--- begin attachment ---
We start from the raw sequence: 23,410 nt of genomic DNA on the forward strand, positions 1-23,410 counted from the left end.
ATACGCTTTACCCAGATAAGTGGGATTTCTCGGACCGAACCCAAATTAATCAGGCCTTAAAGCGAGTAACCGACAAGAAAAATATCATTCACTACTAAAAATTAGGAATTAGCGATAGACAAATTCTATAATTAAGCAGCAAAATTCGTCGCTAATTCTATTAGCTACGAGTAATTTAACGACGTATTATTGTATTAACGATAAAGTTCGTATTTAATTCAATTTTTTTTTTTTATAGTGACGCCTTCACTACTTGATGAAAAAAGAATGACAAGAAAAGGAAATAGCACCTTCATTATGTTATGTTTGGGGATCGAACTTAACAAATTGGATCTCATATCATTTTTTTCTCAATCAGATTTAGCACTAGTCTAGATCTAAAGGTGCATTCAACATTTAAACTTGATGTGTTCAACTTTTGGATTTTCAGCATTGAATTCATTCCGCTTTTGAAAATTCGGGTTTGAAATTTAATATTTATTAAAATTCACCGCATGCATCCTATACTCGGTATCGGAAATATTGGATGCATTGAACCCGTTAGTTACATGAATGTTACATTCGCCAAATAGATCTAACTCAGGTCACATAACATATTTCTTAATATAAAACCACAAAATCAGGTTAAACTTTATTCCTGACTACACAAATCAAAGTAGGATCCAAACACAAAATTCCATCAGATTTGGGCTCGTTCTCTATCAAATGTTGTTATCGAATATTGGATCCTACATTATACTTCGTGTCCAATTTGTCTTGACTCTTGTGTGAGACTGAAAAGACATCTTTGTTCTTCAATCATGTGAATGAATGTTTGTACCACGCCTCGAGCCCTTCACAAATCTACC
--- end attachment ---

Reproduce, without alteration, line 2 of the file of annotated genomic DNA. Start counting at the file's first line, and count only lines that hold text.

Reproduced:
ATACGCTTTACCCAGATAAGTGGGATTTCTCGGACCGAACCCAAATTAATCAGGCCTTAAAGCGAGTAACCGACAAGAAAAATATCATTCACTACTAAAAATTAGGAATTAGCGATAGACAAATTCTATAATTAAGCAGCAAAATTCGTCGCTAATTCTATTAGCTACGAGTAATTTAACGACGTATTATTGTATTAACGATAAAGTTCGTATTTAATTCAATTTTTTTTTTTTATAGTGACGCCTTCACTACTTGATGAAAAAAGAATGACAAGAAAAGGAAATAGCACCTTCATTATGTTATGTTTGGGGATCGAACTTAACAAATTGGATCTCATATCATTTTTTTCTCAATCAGATTTAGCACTAGTCTAGATCTAAAGGTGCATTCAACATTTAAACTTGATGTGTTCAACTTTTGGATTTTCAGCATTGAATTCATTCCGCTTTTGAAAATTCGGGTTTGAAATTTAATATTTATTAAAATTCACCGCATGCATCCTATACTCGGTATCGGAAATATTGGATGCATTGAACCCGTTAGTTACATGAATGTTACATTCGCCAAATAGATCTAACTCAGGTCACATAACATATTTCTTAATATAAAACCACAAAATCAGGTTAAACTTTATTCCTGACTACACAAATCAAAGTAGGATCCAAACACAAAATTCCATCAGATTTGGGCTCGTTCTCTATCAAATGTTGTTATCGAATATTGGATCCTACATTATACTTCGTGTCCAATTTGTCTTGACTCTTGTGTGAGACTGAAAAGACATCTTTGTTCTTCAATCATGTGAATGAATGTTTGTACCACGCCTCGAGCCCTTCACAAATCTACC